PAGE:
By MPP Toby Barrett
During the Great War, Canada earned a reputation as an effective fighting force at Vimy Ridge and Passchendaele. Less known is the important role our soldiers played in the final victory during “Canada’s Hundred Days”—the three-month stretch culminating in Armistice.
Allied generals put Canadians on the front lines. Canadian soldiers had gained such a reputation that their mere appearance on the battlefield was a signal to Germans that attack was imminent.
Early 1918, was not favourable to the Allied cause. However, German ranks were running thin with respect to both soldiers and equipment. As well, America had entered the war by 1917.
The Battle of Amiens in August 1918 launched the Hundred Days offensive. Led by Canadian and Australian troops, the offensive moved 20 kilometres in three days. Instead of the typical preliminary artillery bombardment before an engagement – which also tipped the enemy an attack was coming – the soldiers advanced by surprise. The result put a huge dent in German morale referred to as “the black day of the German army” by German command.
Canadian Lieutenant-General Sir Arthur Currie then came up with a daring plan to crack the Hindenburg Line. Currie and his Canadians, with a British division, attacked at Canal du Nord. They had to cross at a 2.5-kilometre-wide dry section of the canal, which left them susceptible to attack. Knowing his men would be easy targets, Currie planned what would become the war’s largest single-day of bombardment. His plan succeeded.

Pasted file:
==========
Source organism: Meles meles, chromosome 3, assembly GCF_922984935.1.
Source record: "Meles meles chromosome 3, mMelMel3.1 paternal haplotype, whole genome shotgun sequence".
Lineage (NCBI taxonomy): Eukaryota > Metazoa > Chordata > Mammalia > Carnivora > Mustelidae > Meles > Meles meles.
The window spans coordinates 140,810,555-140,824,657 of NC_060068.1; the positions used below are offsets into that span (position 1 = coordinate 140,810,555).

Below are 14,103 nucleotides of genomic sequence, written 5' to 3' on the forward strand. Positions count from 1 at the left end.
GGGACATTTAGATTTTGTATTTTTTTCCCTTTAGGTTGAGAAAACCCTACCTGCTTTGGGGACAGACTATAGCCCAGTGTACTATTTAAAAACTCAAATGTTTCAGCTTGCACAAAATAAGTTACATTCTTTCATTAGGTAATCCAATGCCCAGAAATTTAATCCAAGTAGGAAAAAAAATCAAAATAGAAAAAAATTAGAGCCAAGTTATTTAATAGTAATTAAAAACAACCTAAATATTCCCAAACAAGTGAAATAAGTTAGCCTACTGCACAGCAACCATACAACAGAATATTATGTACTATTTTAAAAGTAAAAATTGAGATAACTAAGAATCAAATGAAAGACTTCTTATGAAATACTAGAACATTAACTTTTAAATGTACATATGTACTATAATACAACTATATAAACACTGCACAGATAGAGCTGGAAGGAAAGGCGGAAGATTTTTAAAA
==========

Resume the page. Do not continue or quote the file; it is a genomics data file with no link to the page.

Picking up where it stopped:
As the Germans retreated, fighting continued. During heavy fighting, Canadians aided in the capture of Cambrai. By October 11, the Canadian Corps gained control of Canal de la Sensee. At this point, the Canadian Corps ceased to operate as one unit, but the individual divisions continued. The final battle was Valenciennes – October 31 to November 2 – and on November 11, Canadian soldiers took part in the capture of Mons.
The significance of the capture of Mons was highlighted in this year’s November/December issue of Legion Magazine. The article recalls that on August 23, 1914, Mons was the first city where Britain and Germany battled. And after one day of intense fighting, the German Army took the city and forced the British Expeditionary Force into a grueling retreat toward Paris. For four years and three months, Mons was in German hands until November 11, 1918, when Canadians, the colonials, liberated it.
When Armistice was signed on November 11, 1918, it was also the end of the Hundred
Days for Canada. During that time, more than 100,000 Canadian soldiers advanced 130 kilometres. Along the way, they took 32,000 prisoners and captured artillery, machine guns and mortars. But, victory came with a price—6,800 Canadians died and 39,000 were wounded.
One year after the war, King George V initiated the two minutes of silence throughout the British Empire at 11 a.m. on November 11. Canadian Parliament declared Armistice Day.
Two years later, at the request of veterans, it was changed to Remembrance Day. In 1997, Ontario’s Legislature passed the Remembrance Day Observance Act. This bill, introduced by MPP Morley Kells, promotes two minutes of silence at the 11th hour of the 11th day of the 11th month in remembrance of those who gave their lives for all of us. In addition, on the initiative of MPP Jim Wilson, we also observe Remembrance Week.
Toby Barrett is the MPP for Haldimand-Norfolk